Switzerland’s first female cabinet minister blows out 80 candles
Elisabeth Kopp, who became Switzerland’s first-ever female cabinet minister in 1984, is celebrating her 80th birthday today. Despite an abrupt end to her political career when she was forced to resign, the Zurich politician from the Radical Party opened the way for other women to follow.
- Deutsch Elisabeth Kopp: Das bewegte Schicksal einer Polit-Pionierin
- Español La primera mujer en el Gobierno de Suiza cumple 80 años
- Português Elisabeth Kopp: a vida agitada de uma política suíça
- 中文 风云女政客备受争议之命运
- عربي إليزابيث كوبّ، مصير متقلب لرائدة في المجال السياسي
- Français Elisabeth Kopp, le destin chahuté d’une pionnière en politique (original)
- Pусский Жизнь и невероятная карьера Элизабет Копп
- Italiano Elisabeth Kopp, il destino movimentato di una pioniera della politica
On December 7, 1983 – 12 years after Swiss women got the right to vote in federal elections – the left-wing Social Democratic Party tried to get the first female candidate elected to the cabinet. Zurich parliamentarian Lilian Uchtenhagen tried to succeed Willy Ritschard. But a majority of parliamentarians on the right preferred Otto Stich. That non-election led to a national debate on women’s participation in government.
Less than a year later on October 2, 1984, Zurich politician Elisabeth Kopp of the centre-right Radical Party finally broke through to be elected to the Swiss government. It was a historic moment: the first time that a woman had held a cabinet position in Switzerland.
But her political career took a dramatic turn in autumn 1988 when she found herself at the centre of one of Switzerland’s biggest political scandals after a telephone call she made. Following allegations that she tipped off her businessman husband about federal investigations into a company with which he was connected, she was forced to resign on January 12, 1989.
In November 1989, a parliamentary commission of enquiry criticised her for having breached rules on official secrecy and said her resignation was inevitable. The Federal Court later cleared her of the charges.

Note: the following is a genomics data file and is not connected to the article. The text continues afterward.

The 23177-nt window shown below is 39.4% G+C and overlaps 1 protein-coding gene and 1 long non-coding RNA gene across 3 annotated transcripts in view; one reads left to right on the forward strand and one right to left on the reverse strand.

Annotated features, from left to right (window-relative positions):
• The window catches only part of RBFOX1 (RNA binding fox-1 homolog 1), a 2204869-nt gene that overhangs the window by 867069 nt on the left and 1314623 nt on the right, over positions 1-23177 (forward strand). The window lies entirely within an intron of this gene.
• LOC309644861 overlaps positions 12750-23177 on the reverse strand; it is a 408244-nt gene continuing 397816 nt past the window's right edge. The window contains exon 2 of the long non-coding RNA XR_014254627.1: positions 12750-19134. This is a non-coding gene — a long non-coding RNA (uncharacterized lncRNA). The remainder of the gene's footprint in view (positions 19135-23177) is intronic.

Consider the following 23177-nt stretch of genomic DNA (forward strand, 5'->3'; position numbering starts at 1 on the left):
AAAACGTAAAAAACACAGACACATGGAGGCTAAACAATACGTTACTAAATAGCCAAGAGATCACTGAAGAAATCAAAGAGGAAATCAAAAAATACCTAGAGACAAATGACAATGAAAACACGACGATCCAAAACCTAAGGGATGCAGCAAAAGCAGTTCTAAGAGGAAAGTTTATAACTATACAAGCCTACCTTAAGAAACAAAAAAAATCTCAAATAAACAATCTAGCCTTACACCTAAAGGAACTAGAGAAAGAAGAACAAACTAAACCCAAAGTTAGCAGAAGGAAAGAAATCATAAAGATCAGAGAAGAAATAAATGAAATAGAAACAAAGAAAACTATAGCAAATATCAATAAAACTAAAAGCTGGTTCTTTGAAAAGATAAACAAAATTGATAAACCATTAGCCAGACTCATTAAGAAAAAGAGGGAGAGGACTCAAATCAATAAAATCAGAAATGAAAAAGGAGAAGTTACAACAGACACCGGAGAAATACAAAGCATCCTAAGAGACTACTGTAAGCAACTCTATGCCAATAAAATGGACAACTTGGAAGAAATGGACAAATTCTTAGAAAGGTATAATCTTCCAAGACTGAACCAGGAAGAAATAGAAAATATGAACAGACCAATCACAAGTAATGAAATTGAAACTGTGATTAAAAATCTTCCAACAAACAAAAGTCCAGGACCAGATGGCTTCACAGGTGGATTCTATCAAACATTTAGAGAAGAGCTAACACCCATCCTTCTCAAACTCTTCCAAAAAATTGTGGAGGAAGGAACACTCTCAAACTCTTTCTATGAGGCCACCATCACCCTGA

She managed to return to public life, giving speeches and taking part in campaigns on various issues such as Switzerland’s move to join the United Nations and maternity health care. More recently she campaigned against the conservative right Swiss People’s Party’s initiative to deport foreign criminals.
Following her resignation, another four years would pass before another woman was elected to the cabinet: Ruth Dreifuss in 1993, Ruth Metzler (1999), Micheline Calmy-Rey (2002), Doris Leuthard (2006) and Eveline Widmer-Schlumpf (2007).
Simonetta Sommaruga became the next female cabinet minister on September 22, 2010 and for the first time the seven-member cabinet was dominated by women. It joined a unique group of countries which had taken a similar step (Finland, Norway, Spain and Cape Verde).
But that situation did not last for long when Micheline Calmy-Rey stepped down in 2011 and was replaced by Alain Berset. After the resignation of Eveline Widmer-Schlumpf in 2015, and her replacement by Ueli Maurer, today only two female cabinet ministers are in office: Doris Leuthard and Simonetta Sommaruga.
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